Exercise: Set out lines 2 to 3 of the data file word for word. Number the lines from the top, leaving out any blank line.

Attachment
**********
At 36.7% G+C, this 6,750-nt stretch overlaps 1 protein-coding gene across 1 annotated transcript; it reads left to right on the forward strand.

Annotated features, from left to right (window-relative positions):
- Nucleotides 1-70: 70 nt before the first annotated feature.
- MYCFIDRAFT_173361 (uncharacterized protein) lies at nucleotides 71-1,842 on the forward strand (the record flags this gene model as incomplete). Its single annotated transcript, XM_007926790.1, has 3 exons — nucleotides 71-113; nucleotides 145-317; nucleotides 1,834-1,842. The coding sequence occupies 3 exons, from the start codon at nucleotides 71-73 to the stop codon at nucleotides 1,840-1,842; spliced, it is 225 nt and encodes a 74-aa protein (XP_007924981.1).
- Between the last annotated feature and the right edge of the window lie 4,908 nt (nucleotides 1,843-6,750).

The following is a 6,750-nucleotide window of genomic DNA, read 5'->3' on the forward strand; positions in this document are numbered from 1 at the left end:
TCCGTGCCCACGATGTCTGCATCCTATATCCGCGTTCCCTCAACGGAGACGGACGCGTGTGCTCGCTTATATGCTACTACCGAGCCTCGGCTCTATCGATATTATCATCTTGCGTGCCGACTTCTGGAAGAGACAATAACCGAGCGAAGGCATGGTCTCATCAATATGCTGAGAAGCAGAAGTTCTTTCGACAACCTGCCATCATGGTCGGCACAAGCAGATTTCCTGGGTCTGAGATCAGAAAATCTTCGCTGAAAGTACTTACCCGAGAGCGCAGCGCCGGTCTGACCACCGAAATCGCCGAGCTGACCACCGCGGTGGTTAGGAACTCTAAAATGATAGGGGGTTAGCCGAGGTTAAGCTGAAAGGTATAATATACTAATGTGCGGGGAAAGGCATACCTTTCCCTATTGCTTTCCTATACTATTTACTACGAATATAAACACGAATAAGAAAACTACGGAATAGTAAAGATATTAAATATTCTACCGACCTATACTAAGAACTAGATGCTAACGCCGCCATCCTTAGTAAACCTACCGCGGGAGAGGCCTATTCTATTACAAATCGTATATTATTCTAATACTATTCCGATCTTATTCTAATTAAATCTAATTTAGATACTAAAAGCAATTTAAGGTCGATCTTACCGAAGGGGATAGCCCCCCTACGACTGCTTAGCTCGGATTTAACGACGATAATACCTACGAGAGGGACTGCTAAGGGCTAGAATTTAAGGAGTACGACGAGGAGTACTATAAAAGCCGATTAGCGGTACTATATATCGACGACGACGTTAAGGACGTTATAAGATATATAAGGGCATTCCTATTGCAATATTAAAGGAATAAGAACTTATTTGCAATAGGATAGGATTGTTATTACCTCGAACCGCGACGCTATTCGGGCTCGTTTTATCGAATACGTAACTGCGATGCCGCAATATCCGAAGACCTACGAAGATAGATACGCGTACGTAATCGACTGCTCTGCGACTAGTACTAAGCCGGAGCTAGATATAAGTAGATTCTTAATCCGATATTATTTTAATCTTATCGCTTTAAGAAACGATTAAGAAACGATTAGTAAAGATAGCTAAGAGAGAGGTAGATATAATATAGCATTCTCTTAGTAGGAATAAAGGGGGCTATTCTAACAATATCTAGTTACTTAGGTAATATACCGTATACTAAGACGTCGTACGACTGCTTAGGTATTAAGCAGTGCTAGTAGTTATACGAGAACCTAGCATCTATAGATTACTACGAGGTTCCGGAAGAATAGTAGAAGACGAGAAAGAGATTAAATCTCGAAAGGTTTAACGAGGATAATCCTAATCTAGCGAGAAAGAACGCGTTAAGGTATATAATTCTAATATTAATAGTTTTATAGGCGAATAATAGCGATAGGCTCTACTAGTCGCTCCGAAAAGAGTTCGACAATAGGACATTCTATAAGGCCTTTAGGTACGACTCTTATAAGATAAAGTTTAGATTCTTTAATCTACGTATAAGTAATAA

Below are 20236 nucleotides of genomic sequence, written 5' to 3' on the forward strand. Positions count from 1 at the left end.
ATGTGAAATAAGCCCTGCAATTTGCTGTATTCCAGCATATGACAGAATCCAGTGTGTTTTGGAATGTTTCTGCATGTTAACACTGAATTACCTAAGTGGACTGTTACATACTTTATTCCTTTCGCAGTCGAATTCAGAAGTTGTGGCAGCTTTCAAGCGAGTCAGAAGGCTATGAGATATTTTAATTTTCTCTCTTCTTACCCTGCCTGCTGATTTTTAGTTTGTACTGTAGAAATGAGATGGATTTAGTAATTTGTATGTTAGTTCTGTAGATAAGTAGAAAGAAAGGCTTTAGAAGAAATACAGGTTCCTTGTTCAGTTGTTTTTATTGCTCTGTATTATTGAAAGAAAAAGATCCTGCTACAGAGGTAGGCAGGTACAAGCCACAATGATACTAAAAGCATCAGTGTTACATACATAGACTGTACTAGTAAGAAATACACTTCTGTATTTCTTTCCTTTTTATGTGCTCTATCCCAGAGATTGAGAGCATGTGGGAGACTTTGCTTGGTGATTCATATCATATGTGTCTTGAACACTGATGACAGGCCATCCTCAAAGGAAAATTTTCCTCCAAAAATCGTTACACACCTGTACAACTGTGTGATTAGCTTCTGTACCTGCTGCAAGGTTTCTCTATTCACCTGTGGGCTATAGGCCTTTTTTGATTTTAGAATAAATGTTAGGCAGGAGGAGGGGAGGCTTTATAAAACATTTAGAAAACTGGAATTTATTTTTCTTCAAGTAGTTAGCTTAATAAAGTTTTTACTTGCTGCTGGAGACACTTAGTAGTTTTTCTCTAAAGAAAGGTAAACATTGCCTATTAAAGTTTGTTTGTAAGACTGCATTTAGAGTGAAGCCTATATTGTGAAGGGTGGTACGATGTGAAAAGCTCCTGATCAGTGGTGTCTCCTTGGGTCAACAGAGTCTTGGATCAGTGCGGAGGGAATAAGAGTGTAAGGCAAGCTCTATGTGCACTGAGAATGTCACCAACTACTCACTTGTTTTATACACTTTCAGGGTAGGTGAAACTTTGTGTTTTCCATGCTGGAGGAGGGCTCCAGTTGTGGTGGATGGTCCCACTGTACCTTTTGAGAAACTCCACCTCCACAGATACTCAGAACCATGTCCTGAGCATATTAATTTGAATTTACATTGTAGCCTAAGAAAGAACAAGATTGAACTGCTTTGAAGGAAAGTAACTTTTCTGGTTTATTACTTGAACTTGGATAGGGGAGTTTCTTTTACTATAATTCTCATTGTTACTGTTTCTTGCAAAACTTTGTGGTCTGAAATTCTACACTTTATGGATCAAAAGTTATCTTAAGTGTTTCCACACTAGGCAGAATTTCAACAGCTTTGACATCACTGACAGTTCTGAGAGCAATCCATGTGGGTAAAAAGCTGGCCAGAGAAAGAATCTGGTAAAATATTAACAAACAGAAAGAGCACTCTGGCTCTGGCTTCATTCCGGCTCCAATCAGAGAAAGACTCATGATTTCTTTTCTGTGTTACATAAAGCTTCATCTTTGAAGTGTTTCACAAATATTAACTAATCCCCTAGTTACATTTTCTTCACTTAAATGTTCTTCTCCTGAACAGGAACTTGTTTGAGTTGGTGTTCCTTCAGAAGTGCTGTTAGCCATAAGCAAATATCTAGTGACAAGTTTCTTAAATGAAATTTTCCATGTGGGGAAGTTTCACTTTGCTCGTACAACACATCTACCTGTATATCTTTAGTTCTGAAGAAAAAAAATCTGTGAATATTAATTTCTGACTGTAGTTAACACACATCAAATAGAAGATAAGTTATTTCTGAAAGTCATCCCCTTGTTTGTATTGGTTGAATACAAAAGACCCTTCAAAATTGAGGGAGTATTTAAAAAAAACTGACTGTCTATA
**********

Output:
Annotated features, from left to right (window-relative positions):
- Nucleotides 1-70: 70 nt before the first annotated feature.